Our laboratory tests indicate that the tracer pair of sulphur hexafluoride (SF6) and O2 will form SO2F2 when exposed to a gamma or beta radioactive field of sufficient strength. Thus, we know that the pipe contains radioactive contaminants if SO2F2 is detected at the measurement point. If only SF6 is detected, then the pipe is free of radioactive contamination. To date our testing has focused on rather high exposure levels as noted below to develop a tracer strategy. Additional efforts will evaluate the time/exposure relationship to determine the detection limits and the strategies to reach regulatory levels for disposal in place.
The feasibility of using SF6 as an RCUT tracer was tested by subjecting samples of SF6 combined with O2 and H2O (liquid and vapour forms) to various levels of gamma irradiation at the PNNL High Exposure Laboratory located in the Radiological Calibration and Standards Facility.
For operational implementation, the preferred gaseous tracers are comprised of SF6 and O2, although the method works equally well for SF6 and water vapour. When SF6 is irradiated, chromatographs of the exposed samples indicate the presence of SO2F2 as determined by a peak at a retention time of 8.5 minutes. The mass spec results  showed that the peak seen at 8.5 minutes has mass to charge (m/z) ratios of 102 and 83 and are the results of the presence SO2F2. The peak at 102 m/z represents the intact SO2F2 molecule (molecular weight 102), and the peak at 83 m/z represents the primary ionic breakdown compound of SO2F2. This was confirmed with an analysis of pure SO2F2.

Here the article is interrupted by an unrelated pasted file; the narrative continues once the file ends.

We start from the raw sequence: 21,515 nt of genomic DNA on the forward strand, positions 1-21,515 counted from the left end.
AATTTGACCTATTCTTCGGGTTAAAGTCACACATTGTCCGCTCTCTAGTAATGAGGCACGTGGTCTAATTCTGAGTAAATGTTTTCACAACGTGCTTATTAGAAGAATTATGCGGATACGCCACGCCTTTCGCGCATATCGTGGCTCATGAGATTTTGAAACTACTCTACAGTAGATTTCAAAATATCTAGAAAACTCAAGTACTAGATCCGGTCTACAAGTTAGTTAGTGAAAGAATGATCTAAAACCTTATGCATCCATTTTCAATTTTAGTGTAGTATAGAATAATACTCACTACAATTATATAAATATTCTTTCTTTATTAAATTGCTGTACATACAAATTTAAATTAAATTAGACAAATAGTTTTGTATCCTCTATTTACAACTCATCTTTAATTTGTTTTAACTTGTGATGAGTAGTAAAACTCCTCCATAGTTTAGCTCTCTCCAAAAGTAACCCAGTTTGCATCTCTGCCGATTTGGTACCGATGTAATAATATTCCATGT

While further optimization is needed for RCUT, the key first step of identification of a tracer compound appropriate for the application of detecting radioactive pipeline contamination through the detection of decomposition products of SF6 has been demonstrated. Other tracer gases that will also undergo radiolysis will be considered in the future.
The next step for the RCUT development process is conducting laboratory-scale tests using short pipelines to define analytical requirements, establish performance boundaries, and develop strategies for lower exposure levels. Studies to identify additional analytical techniques using equipment that is more field rugged than a GC/MS would also be beneficial.
Wesley L. Bratton, Ph. D., Joseph W. Maresca, Jr., Ph.D., and Deborah A. Beck, Vista Engineering Technologies, L.L.C., 355 Columbia Park Trail, Richland, WA, 99352.
This article is based on paper no. 12514 presented at the WM 2012 conference, February 26-March 1, 2012, Phoenix, Arizona. This article was first published in the October 2012 issue of Nuclear Engineering International